No Place Like Home
From 1987 to 1996, Shadrack’s Barbeque was the beat of Boone entertainment.
The renovated roller rink’s gnarled front rumbled from Blue Country boot-stomping and Shadrack Shufflers clogging for the tempo of an audience of 1,000 people indulging in life.
Sixteen years after Shadrack’s was bought out from its planting on Watauga Village Drive, Blue Country and High Country Cloggers (previously the Shadrack Shufflers) will reunion for their end of year show on Saturday, June 2, at 6:30 p.m. at ASU’s Farthing Auditorium.
A pre-show will begin at 6 p.m.
Tickets to the show, titled “No Place Like Home,” are $12 and available at the Farthing box office or online at http://purchase.tickets.com/buy/TicketPurchase?organ_val=21217.
The Come Back Shack will cater the event.
Blue Country is a compilation begun in 1989 of Top 40, classical, blues, bluegrass, beach, country and shag.
“I’ve played music all my life and grew up with the band members,” Keith Shew, founder of Blue Country, said. “There was a lull out of high school, so we got together on a whim to play music one night and yeah, it sounded great.”
Along with Shew, who calls himself the “Maintenance Man” because he fills in with keyboard or any lacking instrument, is Lee Hodges as lead vocalist and bassist; Randy Combs on lead guitar; Greg Resse on lead and rhythm guitar; Greg Russel on drums, Elisha Lenard as vocalist; and Kelly Wiley as vocalist and rhythm guitarist.
“We played our first gig for the Watauga Special Olympics at Shadrack’s,” Shew said. “Because we started there, we had to learn how to play everything.”
Blue Country’s shows were usually split into half bluegrass and half country, hence the name that they’ve bannered while traveling the South.
“We do a lot of interaction,” Shew said. “Line dances, cake walk, tributes, you name it.”
“They’ll be doing a Reba Mcentire tribute,” said Amber Hendley, one of the directors of High Country Cloggers. “Kelly Wiley nails her, too!”
The High Country Cloggers is headed by Hendley; her mother, Vanessa Minton; Tess Godwin, the founder of Dancer’s Corner and 1970s Dallas Cowgirl; and her daughters, Gabby and Shawna.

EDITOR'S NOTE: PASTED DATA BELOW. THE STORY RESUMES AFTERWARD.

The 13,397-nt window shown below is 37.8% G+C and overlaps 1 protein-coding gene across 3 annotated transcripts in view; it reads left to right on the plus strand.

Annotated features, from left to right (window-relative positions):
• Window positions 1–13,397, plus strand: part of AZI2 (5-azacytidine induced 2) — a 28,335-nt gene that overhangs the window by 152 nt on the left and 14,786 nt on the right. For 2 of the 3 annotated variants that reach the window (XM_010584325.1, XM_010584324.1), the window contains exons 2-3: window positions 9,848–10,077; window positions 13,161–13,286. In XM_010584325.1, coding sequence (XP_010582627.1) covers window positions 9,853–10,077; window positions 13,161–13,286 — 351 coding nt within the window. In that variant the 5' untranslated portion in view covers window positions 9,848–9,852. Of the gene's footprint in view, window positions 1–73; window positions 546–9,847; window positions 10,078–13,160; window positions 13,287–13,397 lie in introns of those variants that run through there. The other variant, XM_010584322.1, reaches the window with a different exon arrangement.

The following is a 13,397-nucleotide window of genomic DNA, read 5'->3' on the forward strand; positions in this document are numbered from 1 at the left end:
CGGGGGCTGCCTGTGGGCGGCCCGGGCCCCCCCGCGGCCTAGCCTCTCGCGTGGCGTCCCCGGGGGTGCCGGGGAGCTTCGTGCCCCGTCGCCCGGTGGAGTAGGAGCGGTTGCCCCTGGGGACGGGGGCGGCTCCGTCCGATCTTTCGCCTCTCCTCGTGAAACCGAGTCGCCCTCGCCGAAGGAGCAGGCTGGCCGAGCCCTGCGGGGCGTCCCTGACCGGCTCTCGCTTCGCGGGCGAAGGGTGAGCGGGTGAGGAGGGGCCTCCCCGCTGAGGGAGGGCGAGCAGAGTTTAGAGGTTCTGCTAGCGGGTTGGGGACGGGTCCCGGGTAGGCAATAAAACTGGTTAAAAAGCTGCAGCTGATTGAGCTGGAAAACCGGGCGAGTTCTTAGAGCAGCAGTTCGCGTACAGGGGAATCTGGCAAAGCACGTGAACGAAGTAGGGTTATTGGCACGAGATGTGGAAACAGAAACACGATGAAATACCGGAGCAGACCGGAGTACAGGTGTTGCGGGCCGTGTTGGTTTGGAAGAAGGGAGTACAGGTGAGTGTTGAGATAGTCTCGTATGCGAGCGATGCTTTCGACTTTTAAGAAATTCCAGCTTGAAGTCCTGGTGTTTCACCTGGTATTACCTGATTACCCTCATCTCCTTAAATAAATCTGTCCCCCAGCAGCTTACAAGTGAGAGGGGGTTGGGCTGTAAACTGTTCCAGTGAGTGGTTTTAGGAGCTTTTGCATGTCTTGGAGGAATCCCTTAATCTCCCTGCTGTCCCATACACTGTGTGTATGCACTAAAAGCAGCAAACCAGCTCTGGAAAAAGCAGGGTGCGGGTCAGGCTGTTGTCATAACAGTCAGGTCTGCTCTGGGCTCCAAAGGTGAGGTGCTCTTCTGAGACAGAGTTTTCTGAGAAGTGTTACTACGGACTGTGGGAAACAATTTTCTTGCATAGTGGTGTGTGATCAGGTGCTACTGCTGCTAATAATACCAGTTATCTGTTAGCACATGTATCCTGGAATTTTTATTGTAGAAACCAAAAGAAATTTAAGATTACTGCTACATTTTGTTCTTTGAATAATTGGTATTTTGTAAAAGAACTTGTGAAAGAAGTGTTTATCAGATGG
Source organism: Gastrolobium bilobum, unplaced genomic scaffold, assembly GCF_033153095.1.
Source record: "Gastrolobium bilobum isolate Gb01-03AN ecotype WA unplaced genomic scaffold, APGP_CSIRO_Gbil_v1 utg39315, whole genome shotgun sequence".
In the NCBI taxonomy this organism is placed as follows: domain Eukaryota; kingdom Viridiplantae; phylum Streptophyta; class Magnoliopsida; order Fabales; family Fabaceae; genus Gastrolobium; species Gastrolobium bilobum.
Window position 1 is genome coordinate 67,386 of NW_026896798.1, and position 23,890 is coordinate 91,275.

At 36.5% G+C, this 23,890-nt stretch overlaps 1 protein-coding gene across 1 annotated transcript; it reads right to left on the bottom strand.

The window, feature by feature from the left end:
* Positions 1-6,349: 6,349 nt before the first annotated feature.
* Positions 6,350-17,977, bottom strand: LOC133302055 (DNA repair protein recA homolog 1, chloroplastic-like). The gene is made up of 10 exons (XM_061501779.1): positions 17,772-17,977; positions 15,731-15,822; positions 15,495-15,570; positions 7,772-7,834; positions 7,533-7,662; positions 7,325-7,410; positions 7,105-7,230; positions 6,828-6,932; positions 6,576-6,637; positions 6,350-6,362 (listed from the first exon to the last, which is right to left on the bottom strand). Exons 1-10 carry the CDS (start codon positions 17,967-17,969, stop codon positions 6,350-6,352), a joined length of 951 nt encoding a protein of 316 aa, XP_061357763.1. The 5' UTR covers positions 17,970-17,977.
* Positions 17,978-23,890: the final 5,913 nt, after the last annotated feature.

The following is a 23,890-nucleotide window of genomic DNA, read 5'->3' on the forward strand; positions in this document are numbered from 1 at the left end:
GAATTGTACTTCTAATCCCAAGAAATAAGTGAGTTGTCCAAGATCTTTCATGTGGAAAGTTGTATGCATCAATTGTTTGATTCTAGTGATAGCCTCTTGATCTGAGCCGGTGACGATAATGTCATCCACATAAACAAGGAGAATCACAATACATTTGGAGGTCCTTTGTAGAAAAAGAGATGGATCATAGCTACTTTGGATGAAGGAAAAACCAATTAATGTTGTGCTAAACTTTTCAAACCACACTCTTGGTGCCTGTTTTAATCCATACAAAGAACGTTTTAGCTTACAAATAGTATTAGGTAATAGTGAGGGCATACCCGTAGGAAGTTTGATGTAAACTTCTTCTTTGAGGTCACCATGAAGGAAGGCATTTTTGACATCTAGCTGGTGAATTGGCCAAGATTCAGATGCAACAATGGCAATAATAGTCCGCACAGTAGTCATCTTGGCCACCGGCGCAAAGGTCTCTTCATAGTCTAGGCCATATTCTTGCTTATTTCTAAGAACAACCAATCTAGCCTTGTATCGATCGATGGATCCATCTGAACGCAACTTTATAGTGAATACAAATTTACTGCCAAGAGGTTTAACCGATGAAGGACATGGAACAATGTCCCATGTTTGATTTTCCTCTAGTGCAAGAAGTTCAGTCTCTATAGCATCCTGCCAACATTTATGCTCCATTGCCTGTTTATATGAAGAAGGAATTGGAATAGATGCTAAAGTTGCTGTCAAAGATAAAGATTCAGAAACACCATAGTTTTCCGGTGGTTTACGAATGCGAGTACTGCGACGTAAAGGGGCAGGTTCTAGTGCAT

“I had no choice but to be brought up clogging,” Hendley said. “And sure enough, I fell in love with it.”
Hendley made the Bailey Mountain Cloggers team after high school and won a scholarship to Mars Hill University. She then began teaching at High Country Cloggers.
The studio is strengthened by the historical dance of folky hoe-down and variations of basic shuffle-step and mirrors modern four- to eight-person hip-hop dances.
They branch out as the Mini Mountaineers dance team, which performs at Appalachian State University sporting events, Creative Movements 3 to 5-year-olds, tumbling, ballroom dancing and a special needs team, all 125 students of which will be at the No Place Like Home Show.
A succinct drama of the life stages of a young girl played by Gabby Godwin prompts varying music and dance through the show.
“It would be impossible to recreate Shadrack’s,” Shew said, referring to its complementing energy and warmth like a verdant old barn.
But the No Place Like Home show hopes to refresh with the same breeze of amiability and community felt every weekend at Shadrack’s.
“We want the community to see familiar faces and talk about this for the next 10 years,” he said. “We want them to be hard-pressed to stay in their seats.”
With special guest Doc Hendley from Wine to Water joining in a couple’s dance and a swaying gospel number to close, both Shew and Hendley think this will be inevitable.
For more information, visit the High Country Dance Studio’s Facebook page.